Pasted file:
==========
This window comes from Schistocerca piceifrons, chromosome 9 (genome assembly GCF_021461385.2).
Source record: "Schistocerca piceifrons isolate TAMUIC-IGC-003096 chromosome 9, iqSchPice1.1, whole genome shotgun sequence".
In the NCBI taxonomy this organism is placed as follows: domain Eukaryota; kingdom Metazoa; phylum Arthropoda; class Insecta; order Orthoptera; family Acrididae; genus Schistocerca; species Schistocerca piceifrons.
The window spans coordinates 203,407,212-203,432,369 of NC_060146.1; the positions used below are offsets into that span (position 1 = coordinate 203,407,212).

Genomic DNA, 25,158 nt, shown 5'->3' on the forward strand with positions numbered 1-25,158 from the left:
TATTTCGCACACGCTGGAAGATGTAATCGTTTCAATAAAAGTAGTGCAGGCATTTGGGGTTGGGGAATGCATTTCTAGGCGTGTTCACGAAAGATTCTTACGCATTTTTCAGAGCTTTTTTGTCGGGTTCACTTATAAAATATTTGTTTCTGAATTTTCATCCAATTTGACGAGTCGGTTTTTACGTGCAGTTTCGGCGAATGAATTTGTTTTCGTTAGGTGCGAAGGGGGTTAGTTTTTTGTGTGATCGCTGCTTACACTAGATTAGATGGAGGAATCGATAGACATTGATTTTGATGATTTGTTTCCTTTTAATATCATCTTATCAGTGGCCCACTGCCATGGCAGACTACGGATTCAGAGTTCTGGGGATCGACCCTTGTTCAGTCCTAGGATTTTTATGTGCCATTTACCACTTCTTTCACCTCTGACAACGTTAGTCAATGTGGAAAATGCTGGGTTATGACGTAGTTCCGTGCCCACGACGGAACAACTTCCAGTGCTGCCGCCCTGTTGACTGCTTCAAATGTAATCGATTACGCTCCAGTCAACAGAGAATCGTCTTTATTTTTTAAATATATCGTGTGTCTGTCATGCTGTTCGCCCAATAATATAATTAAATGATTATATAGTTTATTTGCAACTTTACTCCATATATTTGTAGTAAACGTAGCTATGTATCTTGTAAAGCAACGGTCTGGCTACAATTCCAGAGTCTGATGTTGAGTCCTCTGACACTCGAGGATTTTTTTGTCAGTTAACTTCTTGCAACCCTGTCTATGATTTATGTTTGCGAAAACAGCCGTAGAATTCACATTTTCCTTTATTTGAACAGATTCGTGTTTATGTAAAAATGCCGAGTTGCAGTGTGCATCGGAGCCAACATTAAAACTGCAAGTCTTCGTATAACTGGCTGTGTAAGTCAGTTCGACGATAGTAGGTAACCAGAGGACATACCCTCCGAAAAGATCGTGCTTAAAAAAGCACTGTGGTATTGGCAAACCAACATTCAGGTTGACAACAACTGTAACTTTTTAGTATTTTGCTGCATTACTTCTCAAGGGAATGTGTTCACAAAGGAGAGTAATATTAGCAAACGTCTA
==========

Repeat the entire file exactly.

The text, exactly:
This window comes from Schistocerca piceifrons, chromosome 9 (genome assembly GCF_021461385.2).
Source record: "Schistocerca piceifrons isolate TAMUIC-IGC-003096 chromosome 9, iqSchPice1.1, whole genome shotgun sequence".
In the NCBI taxonomy this organism is placed as follows: domain Eukaryota; kingdom Metazoa; phylum Arthropoda; class Insecta; order Orthoptera; family Acrididae; genus Schistocerca; species Schistocerca piceifrons.
The window spans coordinates 203,407,212-203,432,369 of NC_060146.1; the positions used below are offsets into that span (position 1 = coordinate 203,407,212).

Genomic DNA, 25,158 nt, shown 5'->3' on the forward strand with positions numbered 1-25,158 from the left:
TATTTCGCACACGCTGGAAGATGTAATCGTTTCAATAAAAGTAGTGCAGGCATTTGGGGTTGGGGAATGCATTTCTAGGCGTGTTCACGAAAGATTCTTACGCATTTTTCAGAGCTTTTTTGTCGGGTTCACTTATAAAATATTTGTTTCTGAATTTTCATCCAATTTGACGAGTCGGTTTTTACGTGCAGTTTCGGCGAATGAATTTGTTTTCGTTAGGTGCGAAGGGGGTTAGTTTTTTGTGTGATCGCTGCTTACACTAGATTAGATGGAGGAATCGATAGACATTGATTTTGATGATTTGTTTCCTTTTAATATCATCTTATCAGTGGCCCACTGCCATGGCAGACTACGGATTCAGAGTTCTGGGGATCGACCCTTGTTCAGTCCTAGGATTTTTATGTGCCATTTACCACTTCTTTCACCTCTGACAACGTTAGTCAATGTGGAAAATGCTGGGTTATGACGTAGTTCCGTGCCCACGACGGAACAACTTCCAGTGCTGCCGCCCTGTTGACTGCTTCAAATGTAATCGATTACGCTCCAGTCAACAGAGAATCGTCTTTATTTTTTAAATATATCGTGTGTCTGTCATGCTGTTCGCCCAATAATATAATTAAATGATTATATAGTTTATTTGCAACTTTACTCCATATATTTGTAGTAAACGTAGCTATGTATCTTGTAAAGCAACGGTCTGGCTACAATTCCAGAGTCTGATGTTGAGTCCTCTGACACTCGAGGATTTTTTTGTCAGTTAACTTCTTGCAACCCTGTCTATGATTTATGTTTGCGAAAACAGCCGTAGAATTCACATTTTCCTTTATTTGAACAGATTCGTGTTTATGTAAAAATGCCGAGTTGCAGTGTGCATCGGAGCCAACATTAAAACTGCAAGTCTTCGTATAACTGGCTGTGTAAGTCAGTTCGACGATAGTAGGTAACCAGAGGACATACCCTCCGAAAAGATCGTGCTTAAAAAAGCACTGTGGTATTGGCAAACCAACATTCAGGTTGACAACAACTGTAACTTTTTAGTATTTTGCTGCATTACTTCTCAAGGGAATGTGTTCACAAAGGAGAGTAATATTAGCAAACGTCTA